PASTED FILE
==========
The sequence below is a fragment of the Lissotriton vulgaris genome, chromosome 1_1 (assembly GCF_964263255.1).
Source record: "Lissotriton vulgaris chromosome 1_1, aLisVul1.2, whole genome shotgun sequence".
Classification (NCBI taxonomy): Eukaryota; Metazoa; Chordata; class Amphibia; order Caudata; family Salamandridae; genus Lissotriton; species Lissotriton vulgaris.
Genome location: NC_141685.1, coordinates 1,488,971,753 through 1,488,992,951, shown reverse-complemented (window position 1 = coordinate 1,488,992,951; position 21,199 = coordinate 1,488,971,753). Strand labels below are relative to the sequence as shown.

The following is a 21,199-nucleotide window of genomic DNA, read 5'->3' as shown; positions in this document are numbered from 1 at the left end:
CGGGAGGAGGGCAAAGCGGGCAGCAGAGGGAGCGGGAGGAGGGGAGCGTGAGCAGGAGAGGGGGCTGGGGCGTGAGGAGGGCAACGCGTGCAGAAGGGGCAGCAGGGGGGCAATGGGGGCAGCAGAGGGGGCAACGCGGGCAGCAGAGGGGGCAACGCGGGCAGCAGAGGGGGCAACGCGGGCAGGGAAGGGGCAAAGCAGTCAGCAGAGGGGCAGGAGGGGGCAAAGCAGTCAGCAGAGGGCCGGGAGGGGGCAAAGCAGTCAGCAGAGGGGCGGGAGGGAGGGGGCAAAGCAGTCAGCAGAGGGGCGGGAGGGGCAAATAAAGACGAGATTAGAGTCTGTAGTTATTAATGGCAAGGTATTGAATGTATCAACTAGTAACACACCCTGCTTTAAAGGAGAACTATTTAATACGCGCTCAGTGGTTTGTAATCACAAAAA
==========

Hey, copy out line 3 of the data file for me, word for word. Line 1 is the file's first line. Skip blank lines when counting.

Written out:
Classification (NCBI taxonomy): Eukaryota; Metazoa; Chordata; class Amphibia; order Caudata; family Salamandridae; genus Lissotriton; species Lissotriton vulgaris.